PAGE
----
Recent Korea Reflections

December 27, 2010
Cheryl Woelk |

Recently, I've been asked a lot of questions about "things" in Korea. It's hard to know what to think about the recent violence on the peninsula from the English and Korean media I read and the comments from friends and family around Seoul. I may write more in the future, but I wanted to share an article that was in the Washington Post several weeks ago. Carlin and Lewis, two U.S. scientists invited to the DPRK to "tour" the nuclear plant, make some very interesting comments about the U.S. policies with the North that go beyond their initial focus.

"Dealing with North Korea is not easy, and the process has been exacerbated by myths about the travails of negotiating with its regime" they say, calling for a creative approach. This approach, however, has something to do with U.S. perception. "North Korea is on the sad list of countries that, over the years, Americans have convinced themselves they cannot understand and believe, in a self-fulfilling prophecy, that it is impossible to engage. Not so long ago, of course, China and North Vietnam were high on that list."

Carlin and Lewis are pointing to the complexities of international efforts for "peace." One regime does not cause all the problems because it is inherently evil. Just as members of a family are part of a system in which the actions and decisions of one member influence others, international relationships are part of system in which perceptions and actions can also play into conflict and also, peace.

These actions might start as small as hearing more diverse stories and increasing the amount of interaction between ordinary people of two countries.

"Those who have been to the North know that it is nowhere near as simple to categorize as media stereotypes suggest. But not many Americans have been there, and U.S. policies help ensure that relatively few North Koreans come here. Unfortunately, Americans are probably more isolated from North Korea than the North Koreans are from the rest of the world."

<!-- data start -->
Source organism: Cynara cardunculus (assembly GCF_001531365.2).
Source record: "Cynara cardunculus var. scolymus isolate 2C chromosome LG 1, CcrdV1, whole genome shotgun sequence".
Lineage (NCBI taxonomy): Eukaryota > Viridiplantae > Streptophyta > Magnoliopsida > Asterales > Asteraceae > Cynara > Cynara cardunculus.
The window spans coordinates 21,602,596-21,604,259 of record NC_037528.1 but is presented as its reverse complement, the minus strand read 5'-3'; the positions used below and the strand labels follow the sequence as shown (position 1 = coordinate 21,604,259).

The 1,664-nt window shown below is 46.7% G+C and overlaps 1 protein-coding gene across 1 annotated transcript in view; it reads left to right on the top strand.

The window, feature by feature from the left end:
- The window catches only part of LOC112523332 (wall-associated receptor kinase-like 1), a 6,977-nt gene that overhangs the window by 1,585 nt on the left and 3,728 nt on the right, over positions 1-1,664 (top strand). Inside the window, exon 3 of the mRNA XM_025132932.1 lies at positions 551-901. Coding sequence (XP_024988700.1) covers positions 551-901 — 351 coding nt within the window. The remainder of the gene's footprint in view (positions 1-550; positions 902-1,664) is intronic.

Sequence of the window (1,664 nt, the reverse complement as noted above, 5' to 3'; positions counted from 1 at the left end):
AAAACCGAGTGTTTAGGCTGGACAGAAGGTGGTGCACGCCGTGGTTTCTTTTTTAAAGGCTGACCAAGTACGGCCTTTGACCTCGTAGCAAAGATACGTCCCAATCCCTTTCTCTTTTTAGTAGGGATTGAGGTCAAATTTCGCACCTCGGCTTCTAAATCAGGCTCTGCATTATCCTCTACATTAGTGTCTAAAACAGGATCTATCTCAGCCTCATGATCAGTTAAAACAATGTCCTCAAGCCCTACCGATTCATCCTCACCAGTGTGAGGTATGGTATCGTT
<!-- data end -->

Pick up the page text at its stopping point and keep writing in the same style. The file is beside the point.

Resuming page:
Building peace does not start with relationships. Relationships exist within the reality of conflict and violence. Peacebuilding begins with paying attention to what kind of relationships are there, and then working to increase positive interactions and perceptions.

In the midst of all the tensions going on, which are loudly vocalized in the media both in Korea and around the world, there are also small groups of people working in small, consistent, and persistent ways to pay attention to relationships, and engaging beyond rhetoric.

In this Christmas season, I'm reminded that although God might do amazing things with nations, leaders, and even military, God seems more often to work through the little and unexpected ways, like a baby who grew up to be a carpenter and built real relationships in the middle of an empire.

May we remember to listen to the small and consistent voices of hope for peace on the Korean peninsula too.

Author Name: 
Cheryl Woelk
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